So far in this mini-series, we’ve visited India, Uluru/Ayers Rock in Australia, London, and Sissinghurst in Kent. And today I’m taking you back again to Australia; to Sydney Opera House.
From the air Sydney Opera House looks like a waterlily at the harbour’s edge. Its location on Bennelong Point integrates it perfectly with the water. Close up, it reminds me of four things: seashells, the sails of a ship, the wings of a bird, or a waterlily. This building is the most beautiful I’ve ever seen.
I find the opera house stunning from every aspect, and even more so the closer you draw to it; and the interior of the building fulfills every expectation that may be raised by the breathtaking glory of the exterior.
The story surrounding the creation of the opera house is as engrossing as the design of the building itself. The idea was first suggested by English composer and conductor Leonard Goossens in 1946. The Australian government showed vision by committing to a project that would take generations to fulfill and would win no particular administration any electoral advantage. Then they decided to run an international competition for the design.
The competition was won by a 38 year old Danish architect, Jorn Utzon, with a simple, almost diagrammatic sketch.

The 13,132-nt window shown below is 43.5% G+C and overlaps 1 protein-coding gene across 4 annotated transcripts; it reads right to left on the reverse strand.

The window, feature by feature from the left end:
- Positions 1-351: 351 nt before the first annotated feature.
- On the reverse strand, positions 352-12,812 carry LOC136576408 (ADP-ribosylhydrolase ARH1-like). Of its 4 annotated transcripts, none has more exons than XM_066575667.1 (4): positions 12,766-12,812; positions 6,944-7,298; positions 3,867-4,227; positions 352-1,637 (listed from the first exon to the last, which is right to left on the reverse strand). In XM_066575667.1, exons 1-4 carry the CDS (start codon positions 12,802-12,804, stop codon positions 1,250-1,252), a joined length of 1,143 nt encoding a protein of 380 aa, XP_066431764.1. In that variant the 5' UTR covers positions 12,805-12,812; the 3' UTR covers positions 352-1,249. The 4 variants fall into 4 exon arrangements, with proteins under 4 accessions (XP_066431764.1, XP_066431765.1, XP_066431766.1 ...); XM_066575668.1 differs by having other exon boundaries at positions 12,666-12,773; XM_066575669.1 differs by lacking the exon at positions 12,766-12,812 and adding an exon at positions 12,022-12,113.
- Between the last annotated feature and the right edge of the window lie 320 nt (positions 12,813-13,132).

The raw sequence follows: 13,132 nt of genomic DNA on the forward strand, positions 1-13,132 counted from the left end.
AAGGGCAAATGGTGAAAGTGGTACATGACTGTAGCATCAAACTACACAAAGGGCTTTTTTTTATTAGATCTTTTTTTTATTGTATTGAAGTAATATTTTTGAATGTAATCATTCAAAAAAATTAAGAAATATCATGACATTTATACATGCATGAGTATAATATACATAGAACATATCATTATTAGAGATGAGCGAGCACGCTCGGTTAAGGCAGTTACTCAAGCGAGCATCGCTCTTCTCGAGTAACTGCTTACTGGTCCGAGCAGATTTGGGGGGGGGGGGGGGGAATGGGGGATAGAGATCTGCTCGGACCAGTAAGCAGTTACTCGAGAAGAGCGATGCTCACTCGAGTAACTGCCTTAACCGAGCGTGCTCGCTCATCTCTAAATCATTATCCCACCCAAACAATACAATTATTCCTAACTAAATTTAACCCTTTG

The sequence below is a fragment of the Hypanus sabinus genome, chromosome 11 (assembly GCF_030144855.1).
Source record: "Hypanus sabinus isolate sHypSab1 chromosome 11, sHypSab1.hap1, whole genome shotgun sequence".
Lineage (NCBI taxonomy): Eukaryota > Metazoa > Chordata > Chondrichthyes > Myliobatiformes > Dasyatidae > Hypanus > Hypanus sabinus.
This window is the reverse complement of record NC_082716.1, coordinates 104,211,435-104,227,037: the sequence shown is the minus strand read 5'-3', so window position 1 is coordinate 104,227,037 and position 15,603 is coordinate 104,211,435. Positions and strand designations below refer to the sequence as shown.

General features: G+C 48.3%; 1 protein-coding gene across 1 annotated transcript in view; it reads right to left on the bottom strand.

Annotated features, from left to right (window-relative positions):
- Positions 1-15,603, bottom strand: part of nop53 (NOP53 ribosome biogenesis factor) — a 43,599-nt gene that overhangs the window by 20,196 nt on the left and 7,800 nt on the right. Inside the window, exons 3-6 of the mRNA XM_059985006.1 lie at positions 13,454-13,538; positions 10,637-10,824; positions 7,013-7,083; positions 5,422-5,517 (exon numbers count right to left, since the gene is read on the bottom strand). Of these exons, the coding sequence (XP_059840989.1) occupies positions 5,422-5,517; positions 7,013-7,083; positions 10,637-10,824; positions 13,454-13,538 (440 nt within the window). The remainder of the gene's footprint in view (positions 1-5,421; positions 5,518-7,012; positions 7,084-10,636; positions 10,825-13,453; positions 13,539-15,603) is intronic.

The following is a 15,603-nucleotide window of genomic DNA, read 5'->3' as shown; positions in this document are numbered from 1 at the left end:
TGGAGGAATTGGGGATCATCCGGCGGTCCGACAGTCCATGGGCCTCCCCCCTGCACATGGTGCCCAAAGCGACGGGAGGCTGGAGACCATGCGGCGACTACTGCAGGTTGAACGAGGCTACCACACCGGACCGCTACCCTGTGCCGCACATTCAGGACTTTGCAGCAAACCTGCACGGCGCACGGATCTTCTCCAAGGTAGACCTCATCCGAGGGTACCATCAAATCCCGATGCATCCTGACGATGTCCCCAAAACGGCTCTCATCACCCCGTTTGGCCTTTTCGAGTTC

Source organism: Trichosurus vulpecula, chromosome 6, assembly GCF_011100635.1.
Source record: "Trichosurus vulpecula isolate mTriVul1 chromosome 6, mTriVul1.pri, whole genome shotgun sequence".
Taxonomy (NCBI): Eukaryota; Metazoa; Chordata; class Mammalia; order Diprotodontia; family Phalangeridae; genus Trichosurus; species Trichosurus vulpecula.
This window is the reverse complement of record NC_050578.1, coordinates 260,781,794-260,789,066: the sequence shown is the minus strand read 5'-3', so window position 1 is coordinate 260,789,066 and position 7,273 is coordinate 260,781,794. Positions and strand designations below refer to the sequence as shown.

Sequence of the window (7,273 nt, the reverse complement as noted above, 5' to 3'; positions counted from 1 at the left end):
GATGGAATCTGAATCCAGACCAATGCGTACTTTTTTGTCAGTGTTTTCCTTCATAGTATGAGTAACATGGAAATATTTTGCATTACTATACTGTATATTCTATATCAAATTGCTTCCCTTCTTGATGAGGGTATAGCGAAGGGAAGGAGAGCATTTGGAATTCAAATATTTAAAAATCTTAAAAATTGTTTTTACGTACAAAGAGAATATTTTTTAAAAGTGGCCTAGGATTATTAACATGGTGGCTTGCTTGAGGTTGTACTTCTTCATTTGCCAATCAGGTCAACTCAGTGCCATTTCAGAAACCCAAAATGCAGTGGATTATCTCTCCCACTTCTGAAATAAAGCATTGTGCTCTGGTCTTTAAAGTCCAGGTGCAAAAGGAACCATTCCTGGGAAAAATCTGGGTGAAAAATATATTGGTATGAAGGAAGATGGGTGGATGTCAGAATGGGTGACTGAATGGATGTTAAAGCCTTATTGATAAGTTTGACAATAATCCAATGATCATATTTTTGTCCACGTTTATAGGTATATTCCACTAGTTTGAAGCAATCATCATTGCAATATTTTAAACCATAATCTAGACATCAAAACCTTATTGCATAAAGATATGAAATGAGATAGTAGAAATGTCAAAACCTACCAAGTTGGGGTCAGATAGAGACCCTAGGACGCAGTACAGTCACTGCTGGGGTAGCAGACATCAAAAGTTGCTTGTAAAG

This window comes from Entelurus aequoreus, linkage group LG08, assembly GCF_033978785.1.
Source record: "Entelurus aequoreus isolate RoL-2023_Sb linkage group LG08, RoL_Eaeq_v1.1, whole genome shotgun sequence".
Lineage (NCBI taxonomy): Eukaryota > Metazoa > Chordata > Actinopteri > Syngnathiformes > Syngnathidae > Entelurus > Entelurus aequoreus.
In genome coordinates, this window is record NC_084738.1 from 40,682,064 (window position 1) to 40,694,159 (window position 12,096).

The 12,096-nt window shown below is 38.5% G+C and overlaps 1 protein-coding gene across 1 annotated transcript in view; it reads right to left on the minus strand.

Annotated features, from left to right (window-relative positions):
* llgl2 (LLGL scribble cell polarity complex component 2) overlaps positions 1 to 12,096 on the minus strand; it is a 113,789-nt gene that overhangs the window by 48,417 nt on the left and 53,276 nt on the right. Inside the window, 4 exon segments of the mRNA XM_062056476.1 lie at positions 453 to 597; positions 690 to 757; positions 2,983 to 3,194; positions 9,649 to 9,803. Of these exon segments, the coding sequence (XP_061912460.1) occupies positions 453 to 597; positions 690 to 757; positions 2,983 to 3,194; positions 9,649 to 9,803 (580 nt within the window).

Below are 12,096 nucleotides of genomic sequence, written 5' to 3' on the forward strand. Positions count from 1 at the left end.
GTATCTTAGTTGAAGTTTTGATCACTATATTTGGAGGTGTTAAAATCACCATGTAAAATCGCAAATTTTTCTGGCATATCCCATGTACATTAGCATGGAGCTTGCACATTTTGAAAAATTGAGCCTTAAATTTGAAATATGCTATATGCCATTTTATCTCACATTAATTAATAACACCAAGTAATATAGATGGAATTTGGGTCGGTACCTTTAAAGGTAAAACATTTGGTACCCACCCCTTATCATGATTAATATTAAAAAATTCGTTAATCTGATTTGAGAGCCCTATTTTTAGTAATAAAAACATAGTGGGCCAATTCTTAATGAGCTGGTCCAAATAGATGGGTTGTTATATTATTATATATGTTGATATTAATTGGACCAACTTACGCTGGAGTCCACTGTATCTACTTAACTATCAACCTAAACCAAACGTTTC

Work began on the opera house in 1959 and it took 14 years to build, opening to the public on 20 October 1973. Utzon’s vision of wing-like structures nearly defeated the civil engineers Ove Arup until the architect himself suggested the solution: to construct a sphere, then cut shells from it, each of which was a triangular shape. Then there was a dispute over the design of the interior; in 1966 Utzon “left the job” and a new architect, Peter Hall, was put in charge of that. Utzon never returned to Australia again, though he later met Arup again on friendly terms. The opera house has progressively increased in stature ever since. And Utzon, although he never returned to Australia to see his beautiful building in reality, knew before he died that it had won UNESCO World Heritage status as “a masterpiece of human creative genius”.
The story is not without its tragedies, blunders, scandals, detractors and failures of communication; yet ultimately imagination, dedication and creative genius triumphed.
This building represents for me a synthesis of human ingenuity, artistry and skill. The poet John Keats said: A thing of beauty is a joy for ever: /Its loveliness increases; it will never/ pass into nothingness. I could never have believed these words might apply to a man-made structure – and I don’t expect the Sydney Opera House to last for ever; but it is a building which uplifts by the sheer power of its beauty.
Another admirer, Louis Kahn, said: The sun did not know how beautiful its light was until it was reflected off this building.
The last time I visited it I also went with my family to see a performance of Verdi’s Aida there in the opera theatre: an unforgettable and moving experience.
Have you ever visited Sydney Opera House? What are your experiences and feelings about this building? Or perhaps you prefer another of the world’s great buildings – there are many candidates. I’d love to know your own choices!